A cure for Shut-in fever
cascades 40 feet through igneous rock forming a shut-in
can be some pretty tough customers and nowhere is this more apparent than
at one of the numerous shut-ins that dot the Ozarks.
Nine miles southeast
of Eminence on Highway NN is one of the finest examples of this geology
in the state, Rocky Falls Shut-in.
A shut-in is formed
when a stream encounters tough igneous rock. While water can easily wear
down limestone or other sedimentary rocks, it meets its match in the highly
resistant brown, pink and purple porphyry that are remnants of ancient
volcanic activity. The result is a dramatic and musical water show, which
in this case is as much a waterfall as a shut-in.
Rocky Creek cascades
40 feet down the rock, finally finding freedom in a wide pool of cold,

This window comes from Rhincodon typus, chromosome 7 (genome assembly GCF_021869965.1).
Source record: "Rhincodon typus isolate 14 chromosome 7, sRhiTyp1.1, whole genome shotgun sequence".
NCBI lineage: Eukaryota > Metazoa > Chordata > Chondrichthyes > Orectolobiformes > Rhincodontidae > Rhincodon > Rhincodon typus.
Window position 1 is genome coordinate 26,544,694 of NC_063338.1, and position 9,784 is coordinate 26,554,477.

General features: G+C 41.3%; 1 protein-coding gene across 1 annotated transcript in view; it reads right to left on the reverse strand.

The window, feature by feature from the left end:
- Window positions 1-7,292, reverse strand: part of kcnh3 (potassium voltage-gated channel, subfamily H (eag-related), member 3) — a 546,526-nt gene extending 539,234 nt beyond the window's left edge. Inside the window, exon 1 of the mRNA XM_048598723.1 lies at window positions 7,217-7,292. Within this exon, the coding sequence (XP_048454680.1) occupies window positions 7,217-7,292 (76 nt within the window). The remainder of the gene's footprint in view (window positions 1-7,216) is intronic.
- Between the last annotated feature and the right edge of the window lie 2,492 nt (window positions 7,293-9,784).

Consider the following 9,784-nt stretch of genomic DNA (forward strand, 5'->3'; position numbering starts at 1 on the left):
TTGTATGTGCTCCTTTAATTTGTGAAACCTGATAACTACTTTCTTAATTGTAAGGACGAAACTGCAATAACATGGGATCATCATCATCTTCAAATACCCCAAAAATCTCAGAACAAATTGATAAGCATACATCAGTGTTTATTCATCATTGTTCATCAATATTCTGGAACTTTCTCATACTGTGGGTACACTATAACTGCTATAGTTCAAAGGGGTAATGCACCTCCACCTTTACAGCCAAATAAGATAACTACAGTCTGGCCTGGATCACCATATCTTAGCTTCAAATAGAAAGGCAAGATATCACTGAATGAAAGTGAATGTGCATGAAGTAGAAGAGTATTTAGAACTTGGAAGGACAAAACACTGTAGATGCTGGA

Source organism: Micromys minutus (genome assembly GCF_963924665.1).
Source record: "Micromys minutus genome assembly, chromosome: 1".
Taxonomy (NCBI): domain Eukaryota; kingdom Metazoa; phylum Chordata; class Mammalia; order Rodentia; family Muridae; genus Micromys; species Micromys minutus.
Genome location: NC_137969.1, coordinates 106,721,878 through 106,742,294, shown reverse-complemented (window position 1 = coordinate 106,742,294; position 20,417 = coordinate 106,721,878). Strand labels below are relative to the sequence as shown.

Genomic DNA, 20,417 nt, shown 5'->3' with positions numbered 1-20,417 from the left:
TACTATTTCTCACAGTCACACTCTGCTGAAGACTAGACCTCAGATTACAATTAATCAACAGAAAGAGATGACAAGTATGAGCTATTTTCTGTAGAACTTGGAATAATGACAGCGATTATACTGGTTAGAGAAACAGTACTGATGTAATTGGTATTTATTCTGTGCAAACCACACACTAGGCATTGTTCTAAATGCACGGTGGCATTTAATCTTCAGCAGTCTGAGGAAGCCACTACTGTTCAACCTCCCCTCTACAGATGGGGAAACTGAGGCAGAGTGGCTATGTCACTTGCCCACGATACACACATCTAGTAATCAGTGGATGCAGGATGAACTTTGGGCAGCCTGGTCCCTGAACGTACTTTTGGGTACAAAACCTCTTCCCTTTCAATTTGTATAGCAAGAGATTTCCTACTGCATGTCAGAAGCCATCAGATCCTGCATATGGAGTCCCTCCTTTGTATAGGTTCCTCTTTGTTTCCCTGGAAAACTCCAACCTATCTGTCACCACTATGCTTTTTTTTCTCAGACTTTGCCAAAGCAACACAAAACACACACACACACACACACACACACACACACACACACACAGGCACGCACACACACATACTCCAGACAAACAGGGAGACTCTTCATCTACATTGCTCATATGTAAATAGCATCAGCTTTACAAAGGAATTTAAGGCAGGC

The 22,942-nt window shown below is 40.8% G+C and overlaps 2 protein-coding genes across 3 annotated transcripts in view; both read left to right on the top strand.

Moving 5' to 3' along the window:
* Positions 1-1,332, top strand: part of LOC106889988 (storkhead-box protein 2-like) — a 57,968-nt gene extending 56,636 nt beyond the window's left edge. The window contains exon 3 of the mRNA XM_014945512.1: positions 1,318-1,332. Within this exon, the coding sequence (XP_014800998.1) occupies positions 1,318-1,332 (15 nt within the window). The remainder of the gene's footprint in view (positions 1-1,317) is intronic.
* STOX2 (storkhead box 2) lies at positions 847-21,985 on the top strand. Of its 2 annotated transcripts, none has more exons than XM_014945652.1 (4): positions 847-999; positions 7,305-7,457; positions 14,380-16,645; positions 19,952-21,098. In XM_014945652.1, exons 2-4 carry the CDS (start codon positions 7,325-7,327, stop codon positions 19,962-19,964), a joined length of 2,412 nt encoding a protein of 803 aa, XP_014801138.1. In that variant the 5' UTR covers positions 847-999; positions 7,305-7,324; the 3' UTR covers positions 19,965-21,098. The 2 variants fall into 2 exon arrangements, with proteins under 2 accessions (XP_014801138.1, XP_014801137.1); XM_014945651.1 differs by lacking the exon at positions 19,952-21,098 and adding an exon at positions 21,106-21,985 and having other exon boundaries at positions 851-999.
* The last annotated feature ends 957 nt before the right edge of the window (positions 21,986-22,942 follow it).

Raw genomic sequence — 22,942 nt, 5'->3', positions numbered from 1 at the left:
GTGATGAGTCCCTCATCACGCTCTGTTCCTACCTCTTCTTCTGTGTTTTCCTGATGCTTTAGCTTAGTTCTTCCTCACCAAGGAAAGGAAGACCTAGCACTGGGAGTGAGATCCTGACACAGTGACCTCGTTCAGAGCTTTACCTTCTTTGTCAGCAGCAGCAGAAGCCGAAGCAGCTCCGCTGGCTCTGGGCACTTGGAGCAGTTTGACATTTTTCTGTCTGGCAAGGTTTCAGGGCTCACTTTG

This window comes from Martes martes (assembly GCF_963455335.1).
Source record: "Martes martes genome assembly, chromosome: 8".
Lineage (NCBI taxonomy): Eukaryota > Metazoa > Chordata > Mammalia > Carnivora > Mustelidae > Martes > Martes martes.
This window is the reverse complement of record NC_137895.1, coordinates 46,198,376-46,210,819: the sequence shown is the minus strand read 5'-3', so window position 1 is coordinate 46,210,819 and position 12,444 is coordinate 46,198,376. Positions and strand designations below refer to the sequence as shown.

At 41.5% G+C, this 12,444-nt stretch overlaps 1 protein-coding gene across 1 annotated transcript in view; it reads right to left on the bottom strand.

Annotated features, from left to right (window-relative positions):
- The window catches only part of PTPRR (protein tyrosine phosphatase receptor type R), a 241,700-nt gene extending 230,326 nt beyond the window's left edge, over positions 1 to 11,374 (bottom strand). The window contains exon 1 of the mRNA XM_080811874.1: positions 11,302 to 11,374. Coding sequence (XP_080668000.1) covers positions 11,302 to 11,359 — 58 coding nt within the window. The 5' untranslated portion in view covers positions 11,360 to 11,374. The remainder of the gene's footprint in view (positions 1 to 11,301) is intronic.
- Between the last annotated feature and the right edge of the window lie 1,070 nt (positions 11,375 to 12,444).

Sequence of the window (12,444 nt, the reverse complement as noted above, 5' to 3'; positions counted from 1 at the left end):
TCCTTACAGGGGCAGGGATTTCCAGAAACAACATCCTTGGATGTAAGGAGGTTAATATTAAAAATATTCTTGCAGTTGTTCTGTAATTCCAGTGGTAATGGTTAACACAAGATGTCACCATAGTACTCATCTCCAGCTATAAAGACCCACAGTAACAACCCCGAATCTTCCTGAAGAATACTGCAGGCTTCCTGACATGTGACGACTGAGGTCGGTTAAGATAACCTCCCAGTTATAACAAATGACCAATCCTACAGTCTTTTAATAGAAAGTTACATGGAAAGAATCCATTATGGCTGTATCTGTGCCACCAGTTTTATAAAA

clear water that is an excellent if little-known swimming hole. The site
is on National Forest Service land and a picnic area and primitive toilet
are located nearby.
Rocky Falls Shut-in
is just one of many sites to see in Shannon County. At the county seat,
Eminence, a sign welcomes visitors to spend a "Day or a lifetime in Shannon
County." With trail rides, the Current and Jacks Fork National Scenic
Riverways, Alley Spring Grist Mill, caves, world-class springs and countless
geologic wonders, it might just take a lifetime to see it all.